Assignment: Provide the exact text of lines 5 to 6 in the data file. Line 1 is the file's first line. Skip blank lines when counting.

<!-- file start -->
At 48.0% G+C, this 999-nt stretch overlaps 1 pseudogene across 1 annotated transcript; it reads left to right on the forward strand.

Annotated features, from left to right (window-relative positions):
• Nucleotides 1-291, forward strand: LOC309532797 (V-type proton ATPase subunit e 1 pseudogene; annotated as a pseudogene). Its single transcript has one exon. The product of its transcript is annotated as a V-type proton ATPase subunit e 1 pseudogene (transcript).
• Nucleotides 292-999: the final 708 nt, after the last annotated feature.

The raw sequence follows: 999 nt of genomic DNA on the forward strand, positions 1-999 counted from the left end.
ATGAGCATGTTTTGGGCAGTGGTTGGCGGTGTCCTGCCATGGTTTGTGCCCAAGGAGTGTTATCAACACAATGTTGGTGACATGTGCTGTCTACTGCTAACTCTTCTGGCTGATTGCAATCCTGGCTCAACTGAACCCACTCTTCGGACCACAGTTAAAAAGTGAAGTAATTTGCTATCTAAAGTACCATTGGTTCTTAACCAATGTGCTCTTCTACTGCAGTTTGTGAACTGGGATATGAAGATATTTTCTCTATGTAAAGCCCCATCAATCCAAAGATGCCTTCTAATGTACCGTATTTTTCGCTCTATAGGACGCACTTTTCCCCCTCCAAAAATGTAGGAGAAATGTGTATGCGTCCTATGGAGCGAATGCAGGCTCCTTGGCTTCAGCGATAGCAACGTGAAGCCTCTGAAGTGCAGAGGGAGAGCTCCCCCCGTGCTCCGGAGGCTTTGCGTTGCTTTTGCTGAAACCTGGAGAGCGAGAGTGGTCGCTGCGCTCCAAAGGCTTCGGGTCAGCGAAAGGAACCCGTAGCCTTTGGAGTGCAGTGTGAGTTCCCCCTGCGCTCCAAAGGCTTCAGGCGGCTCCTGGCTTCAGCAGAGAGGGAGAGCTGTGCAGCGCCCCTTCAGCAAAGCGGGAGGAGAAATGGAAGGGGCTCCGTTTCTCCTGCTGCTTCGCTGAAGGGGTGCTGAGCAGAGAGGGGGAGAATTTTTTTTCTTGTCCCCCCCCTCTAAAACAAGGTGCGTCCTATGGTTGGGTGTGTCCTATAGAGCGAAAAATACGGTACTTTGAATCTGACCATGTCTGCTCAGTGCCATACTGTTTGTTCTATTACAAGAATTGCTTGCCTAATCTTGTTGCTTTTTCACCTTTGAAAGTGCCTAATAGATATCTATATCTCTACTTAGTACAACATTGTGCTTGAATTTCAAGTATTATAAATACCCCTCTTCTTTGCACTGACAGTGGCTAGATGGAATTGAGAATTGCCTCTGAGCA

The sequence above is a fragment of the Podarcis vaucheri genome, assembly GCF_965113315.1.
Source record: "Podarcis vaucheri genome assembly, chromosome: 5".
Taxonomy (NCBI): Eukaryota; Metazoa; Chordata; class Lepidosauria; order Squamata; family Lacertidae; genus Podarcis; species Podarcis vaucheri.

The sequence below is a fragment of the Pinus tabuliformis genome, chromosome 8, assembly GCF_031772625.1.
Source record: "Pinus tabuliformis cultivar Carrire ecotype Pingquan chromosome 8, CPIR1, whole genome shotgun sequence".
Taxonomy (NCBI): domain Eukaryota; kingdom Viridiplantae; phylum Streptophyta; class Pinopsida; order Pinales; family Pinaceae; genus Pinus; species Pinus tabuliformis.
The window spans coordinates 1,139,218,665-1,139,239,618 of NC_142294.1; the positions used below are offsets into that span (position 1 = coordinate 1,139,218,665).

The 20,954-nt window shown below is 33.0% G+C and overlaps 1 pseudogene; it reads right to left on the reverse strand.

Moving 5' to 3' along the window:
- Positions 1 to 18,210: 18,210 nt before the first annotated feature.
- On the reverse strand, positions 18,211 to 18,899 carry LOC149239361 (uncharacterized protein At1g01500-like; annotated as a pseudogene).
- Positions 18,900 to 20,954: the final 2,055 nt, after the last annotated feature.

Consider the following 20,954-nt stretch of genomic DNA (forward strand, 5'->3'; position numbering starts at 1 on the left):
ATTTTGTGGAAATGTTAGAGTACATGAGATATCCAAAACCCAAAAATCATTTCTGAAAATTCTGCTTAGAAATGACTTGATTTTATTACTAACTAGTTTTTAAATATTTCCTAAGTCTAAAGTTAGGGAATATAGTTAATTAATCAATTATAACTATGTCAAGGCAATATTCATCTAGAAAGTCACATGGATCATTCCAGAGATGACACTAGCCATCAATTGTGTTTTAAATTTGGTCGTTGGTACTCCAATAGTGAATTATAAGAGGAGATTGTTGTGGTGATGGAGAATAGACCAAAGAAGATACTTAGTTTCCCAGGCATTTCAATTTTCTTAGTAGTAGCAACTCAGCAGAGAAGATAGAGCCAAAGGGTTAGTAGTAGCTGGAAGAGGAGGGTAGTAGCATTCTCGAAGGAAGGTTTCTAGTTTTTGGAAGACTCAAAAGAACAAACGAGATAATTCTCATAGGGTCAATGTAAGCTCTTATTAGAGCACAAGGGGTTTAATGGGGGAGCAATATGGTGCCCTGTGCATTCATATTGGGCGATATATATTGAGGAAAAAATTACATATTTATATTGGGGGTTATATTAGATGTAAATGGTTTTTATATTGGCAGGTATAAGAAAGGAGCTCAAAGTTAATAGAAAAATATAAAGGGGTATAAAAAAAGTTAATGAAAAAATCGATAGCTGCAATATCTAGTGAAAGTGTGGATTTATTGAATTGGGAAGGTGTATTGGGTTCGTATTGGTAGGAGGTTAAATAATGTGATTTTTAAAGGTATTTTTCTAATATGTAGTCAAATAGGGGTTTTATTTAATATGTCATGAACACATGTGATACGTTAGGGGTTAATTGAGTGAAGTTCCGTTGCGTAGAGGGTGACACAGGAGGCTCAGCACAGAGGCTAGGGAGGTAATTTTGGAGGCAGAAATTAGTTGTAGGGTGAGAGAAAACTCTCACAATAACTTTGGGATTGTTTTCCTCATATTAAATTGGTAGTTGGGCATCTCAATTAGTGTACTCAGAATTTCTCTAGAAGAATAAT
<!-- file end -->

The raw sequence follows: 999 nt of genomic DNA on the forward strand, positions 1-999 counted from the left end.
ATGAGCATGTTTTGGGCAGTGGTTGGCGGTGTCCTGCCATGGTTTGTGCCCAAGGAGTGTTATCAACACAATGTTGGTGACATGTGCTGTCTACTGCTAACTCTTCTGGCTGATTGCAATCCTGGCTCAACTGAACCCACTCTTCGGACCACAGTTAAAAAGTGAAGTAATTTGCTATCTAAAGTACCATTGGTTCTTAACCAATGTGCTCTTCTACTGCAGTTTGTGAACTGGGATATGAAGATATTTTCTCTATGTAAAGCCCCATCAATCCAAAGATGCCTTCTAATGTACCGTATTTTTCGCTCTATAGGACGCACTTTTCCCCCTCCAAAAATGTAGGAGAAATGTGTATGCGTCCTATGGAGCGAATGCAGGCTCCTTGGCTTCAGCGATAGCAACGTGAAGCCTCTGAAGTGCAGAGGGAGAGCTCCCCCCGTGCTCCGGAGGCTTTGCGTTGCTTTTGCTGAAACCTGGAGAGCGAGAGTGGTCGCTGCGCTCCAAAGGCTTCGGGTCAGCGAAAGGAACCCGTAGCCTTTGGAGTGCAGTGTGAGTTCCCCCTGCGCTCCAAAGGCTTCAGGCGGCTCCTGGCTTCAGCAGAGAGGGAGAGCTGTGCAGCGCCCCTTCAGCAAAGCGGGAGGAGAAATGGAAGGGGCTCCGTTTCTCCTGCTGCTTCGCTGAAGGGGTGCTGAGCAGAGAGGGGGAGAATTTTTTTTCTTGTCCCCCCCCTCTAAAACAAGGTGCGTCCTATGGTTGGGTGTGTCCTATAGAGCGAAAAATACGGTACTTTGAATCTGACCATGTCTGCTCAGTGCCATACTGTTTGTTCTATTACAAGAATTGCTTGCCTAATCTTGTTGCTTTTTCACCTTTGAAAGTGCCTAATAGATATCTATATCTCTACTTAGTACAACATTGTGCTTGAATTTCAAGTATTATAAATACCCCTCTTCTTTGCACTGACAGTGGCTAGATGGAATTGAGAATTGCCTCTGAGCA